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Delete Your Account Podcast

Delete Your Account is a new podcast hosted by journalist Roqayah Chamseddine and her plucky sidekick Kumars Salehi. Every week they will talk about important stories from the worlds of politics and pop culture, both on and off-line, in a way that will never bore you.
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Now displaying: February, 2018
Feb 28, 2018

If you want to support the show and receive access to tons of bonus content, subscribe on our Patreon page for as little as $5 a month. Also, don't forget to subscribe, rate, and review the show on iTunes. We can't do this show without your support!!! 

On this episode, Kumars interviewed incarcerated environmental activist Bryant Arroyo, speaking to us from Frackville Prison in Pennsylvania. Bryant has been incarcerated by the state of Pennsylvania for 24 years, and has been fighting to prove his innocence after being sentenced to life without parole. In addition to becoming a lawyer while behind bars, Bryant organized a victorious campaign against a coal gasification plant slated to be built next to his prison. He has taken on other campaigns to improve environmental conditions for Pennsylvania prisoners and has spoken to environmental conferences by phone about his efforts.

We learn how Bryant was able to organize hundreds of fellow prisoners at SCI Mahanoy in Southeastern Pennsylvania to oppose and eventually prevent the construction of a coal gasification plant nearby. Despite strict rules against circulating petitions, Bryant was able to get 402 prisoners to send identical, individual letters to Mahanoy Township Supervisors, joining with some local residents and environmental groups to stop construction of the plant. Bryant discusses how he was moved from medium-security SCI Mahanoy to the maximum-security SCI Frackville prison as a result of his activism.  Despite repression like this, Bryant hasn't been deterred from his work, and he tells us about his current efforts combatting black mold and critically contaminated water at SCI Frackville. Bryant talks about the serious health problems Frackville inmates are experiencing as a result of being forced to drink contaminated water, and the evidence he has uncovered showing that prison officials were aware of the contamination issues and failed to act. Finally, we ask Bryant for his thoughts about the censorship of Worker's World newspapers in Pennsylvania prisons, as a result of their coverage of the #OperationPush prison strikes in Florida.

A transcript for this episode will be provided upon request. Please send an email to deleteuracct @ gmail to get a copy sent to you when it is completed.

Feb 21, 2018

If you want to support the show and receive access to tons of bonus content, subscribe on our Patreon page for as little as $5 a month. Also, don't forget to subscribe, rate, and review the show on iTunes. We can't do this show without your support!!!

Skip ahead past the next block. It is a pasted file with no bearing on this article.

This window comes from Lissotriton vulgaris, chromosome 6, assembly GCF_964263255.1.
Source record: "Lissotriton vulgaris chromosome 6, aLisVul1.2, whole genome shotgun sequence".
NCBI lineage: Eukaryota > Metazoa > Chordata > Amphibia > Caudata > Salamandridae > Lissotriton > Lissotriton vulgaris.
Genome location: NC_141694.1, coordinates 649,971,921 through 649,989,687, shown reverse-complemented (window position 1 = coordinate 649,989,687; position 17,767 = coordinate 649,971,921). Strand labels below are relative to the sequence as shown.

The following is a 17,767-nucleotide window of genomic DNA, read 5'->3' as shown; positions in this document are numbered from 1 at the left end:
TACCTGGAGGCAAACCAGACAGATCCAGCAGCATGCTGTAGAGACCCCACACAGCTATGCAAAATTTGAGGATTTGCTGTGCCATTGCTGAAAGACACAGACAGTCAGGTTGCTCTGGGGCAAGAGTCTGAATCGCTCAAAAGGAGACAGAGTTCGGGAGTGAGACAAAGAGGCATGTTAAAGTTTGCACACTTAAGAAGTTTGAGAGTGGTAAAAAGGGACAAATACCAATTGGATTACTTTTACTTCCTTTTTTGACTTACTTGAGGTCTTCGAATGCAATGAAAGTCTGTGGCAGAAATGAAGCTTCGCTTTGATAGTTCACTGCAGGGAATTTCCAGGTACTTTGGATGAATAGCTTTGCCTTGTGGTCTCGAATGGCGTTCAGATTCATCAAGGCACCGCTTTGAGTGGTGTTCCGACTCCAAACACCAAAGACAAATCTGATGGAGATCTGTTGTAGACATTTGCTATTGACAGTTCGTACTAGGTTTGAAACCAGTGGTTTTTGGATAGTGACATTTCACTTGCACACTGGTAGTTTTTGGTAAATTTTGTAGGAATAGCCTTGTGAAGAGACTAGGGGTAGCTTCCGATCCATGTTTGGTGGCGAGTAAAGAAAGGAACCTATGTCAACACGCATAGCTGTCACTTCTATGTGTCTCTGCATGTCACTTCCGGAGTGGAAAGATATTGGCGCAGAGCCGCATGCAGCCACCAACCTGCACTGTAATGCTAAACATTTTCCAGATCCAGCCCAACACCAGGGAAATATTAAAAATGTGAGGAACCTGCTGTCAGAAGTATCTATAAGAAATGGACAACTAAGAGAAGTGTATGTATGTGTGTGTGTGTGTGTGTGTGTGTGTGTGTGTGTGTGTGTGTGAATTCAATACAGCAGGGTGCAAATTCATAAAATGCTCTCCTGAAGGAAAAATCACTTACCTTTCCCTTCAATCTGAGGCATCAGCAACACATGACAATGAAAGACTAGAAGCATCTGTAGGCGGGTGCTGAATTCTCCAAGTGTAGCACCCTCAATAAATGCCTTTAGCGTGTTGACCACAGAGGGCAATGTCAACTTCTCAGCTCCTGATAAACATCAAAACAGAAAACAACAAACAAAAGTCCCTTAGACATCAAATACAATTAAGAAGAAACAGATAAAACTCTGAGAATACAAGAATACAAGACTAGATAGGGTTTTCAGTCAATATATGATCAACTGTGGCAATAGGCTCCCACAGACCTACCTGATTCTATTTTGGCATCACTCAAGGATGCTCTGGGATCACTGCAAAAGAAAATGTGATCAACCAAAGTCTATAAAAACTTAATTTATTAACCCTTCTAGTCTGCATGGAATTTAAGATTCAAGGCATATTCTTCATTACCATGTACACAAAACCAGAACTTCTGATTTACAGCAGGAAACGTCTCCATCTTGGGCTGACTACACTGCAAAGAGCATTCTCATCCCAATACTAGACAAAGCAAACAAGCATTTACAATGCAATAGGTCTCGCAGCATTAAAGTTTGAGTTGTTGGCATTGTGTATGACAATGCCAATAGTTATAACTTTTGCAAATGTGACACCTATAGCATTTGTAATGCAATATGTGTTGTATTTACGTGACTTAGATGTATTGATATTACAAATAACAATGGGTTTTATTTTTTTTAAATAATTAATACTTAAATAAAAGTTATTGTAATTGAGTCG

On this episode, Roqayah and Kumars interviewed DC-based DSA organizers and accessibility advocates Conor Arpwel and Matthew Sampson. Conor is autistic and is a writer and law student doing internal accessibility advocacy for Metro DC DSA, and is a member of the steering committee for DSA’s Disability Working Group. Matthew is a deaf graduate student at the Urban and Regional Planning program at Georgetown University and also the founder of a group called Deaf Urbanists, which aims to educate the Deaf community about modern urban planning, and encourage the community to be involved with the city’s planning and growth. He is active in local government in DC, and is involved with the Transportation and Public Infrastructure committee for his neighborhood. Matthew was also joined by Claire who assisted with interpreting the conversation. We learn how Conor and Matthew found themselves organizing with DSA, and what accessibility means to them in the context of left organizing spaces. We discuss the challenges associated with surviving in a world that is hostile to disabled people, as well as serious impediments toward reaching universal accessibility under capitalism, even in the most well-meaning of leftist spaces. Conor and Matthew explain that accessibility isn't a thing that can be given all at once, but instead a gradual process of doing better, with the responsibility being collectivized to the greatest extent possible. We explore how some of the ways the framing of socialist organizing as a project of appealing to "normal people" often implicitly, sometimes deliberately, marginalizes the concerns of disabled people and and other minority groups on the left. We also talk about an essay Conor wrote about passing in the context of disability, and an essay by Sara Nović about the desire of many deaf people to resist assimilation into mainstream culture. Finally, Matthew talks about how the lives of deaf people in Russia were radically transformed by the 1917 revolution, with deaf people living and working together, controlling their own communities, factories, culture and destiny in a way that is hard to imagine under modern capitalism.